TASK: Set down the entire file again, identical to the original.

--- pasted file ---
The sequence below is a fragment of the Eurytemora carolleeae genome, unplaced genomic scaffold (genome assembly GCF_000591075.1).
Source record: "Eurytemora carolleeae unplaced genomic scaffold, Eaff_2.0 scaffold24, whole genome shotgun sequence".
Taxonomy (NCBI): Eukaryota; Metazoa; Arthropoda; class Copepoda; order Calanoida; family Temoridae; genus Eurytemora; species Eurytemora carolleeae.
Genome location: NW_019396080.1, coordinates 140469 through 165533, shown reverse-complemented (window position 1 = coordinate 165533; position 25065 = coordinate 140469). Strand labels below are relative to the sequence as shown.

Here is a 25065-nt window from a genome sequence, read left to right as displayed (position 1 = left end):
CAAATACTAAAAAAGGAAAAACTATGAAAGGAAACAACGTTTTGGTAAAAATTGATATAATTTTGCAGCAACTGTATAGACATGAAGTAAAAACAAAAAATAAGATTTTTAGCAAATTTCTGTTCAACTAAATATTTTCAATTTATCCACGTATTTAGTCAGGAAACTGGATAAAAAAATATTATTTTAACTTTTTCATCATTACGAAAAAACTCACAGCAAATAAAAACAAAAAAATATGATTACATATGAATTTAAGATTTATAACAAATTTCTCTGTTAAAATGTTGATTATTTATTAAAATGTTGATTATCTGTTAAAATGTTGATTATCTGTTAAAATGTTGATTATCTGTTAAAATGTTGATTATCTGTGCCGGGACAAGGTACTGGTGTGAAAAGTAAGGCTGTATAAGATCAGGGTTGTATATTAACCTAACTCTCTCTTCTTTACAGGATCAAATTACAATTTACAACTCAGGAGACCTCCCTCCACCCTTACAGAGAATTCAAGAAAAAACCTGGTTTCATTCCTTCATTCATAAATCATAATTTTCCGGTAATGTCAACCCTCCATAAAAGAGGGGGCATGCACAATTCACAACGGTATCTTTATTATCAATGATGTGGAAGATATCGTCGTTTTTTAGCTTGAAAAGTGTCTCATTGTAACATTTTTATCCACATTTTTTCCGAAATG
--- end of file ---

The sequence below is a fragment of the Eurytemora carolleeae genome, unplaced genomic scaffold (genome assembly GCF_000591075.1).
Source record: "Eurytemora carolleeae unplaced genomic scaffold, Eaff_2.0 scaffold24, whole genome shotgun sequence".
Taxonomy (NCBI): Eukaryota; Metazoa; Arthropoda; class Copepoda; order Calanoida; family Temoridae; genus Eurytemora; species Eurytemora carolleeae.
Genome location: NW_019396080.1, coordinates 140469 through 165533, shown reverse-complemented (window position 1 = coordinate 165533; position 25065 = coordinate 140469). Strand labels below are relative to the sequence as shown.

Here is a 25065-nt window from a genome sequence, read left to right as displayed (position 1 = left end):
CAAATACTAAAAAAGGAAAAACTATGAAAGGAAACAACGTTTTGGTAAAAATTGATATAATTTTGCAGCAACTGTATAGACATGAAGTAAAAACAAAAAATAAGATTTTTAGCAAATTTCTGTTCAACTAAATATTTTCAATTTATCCACGTATTTAGTCAGGAAACTGGATAAAAAAATATTATTTTAACTTTTTCATCATTACGAAAAAACTCACAGCAAATAAAAACAAAAAAATATGATTACATATGAATTTAAGATTTATAACAAATTTCTCTGTTAAAATGTTGATTATTTATTAAAATGTTGATTATCTGTTAAAATGTTGATTATCTGTTAAAATGTTGATTATCTGTTAAAATGTTGATTATCTGTGCCGGGACAAGGTACTGGTGTGAAAAGTAAGGCTGTATAAGATCAGGGTTGTATATTAACCTAACTCTCTCTTCTTTACAGGATCAAATTACAATTTACAACTCAGGAGACCTCCCTCCACCCTTACAGAGAATTCAAGAAAAAACCTGGTTTCATTCCTTCATTCATAAATCATAATTTTCCGGTAATGTCAACCCTCCATAAAAGAGGGGGCATGCACAATTCACAACGGTATCTTTATTATCAATGATGTGGAAGATATCGTCGTTTTTTAGCTTGAAAAGTGTCTCATTGTAACATTTTTATCCACATTTTTTCCGAAATG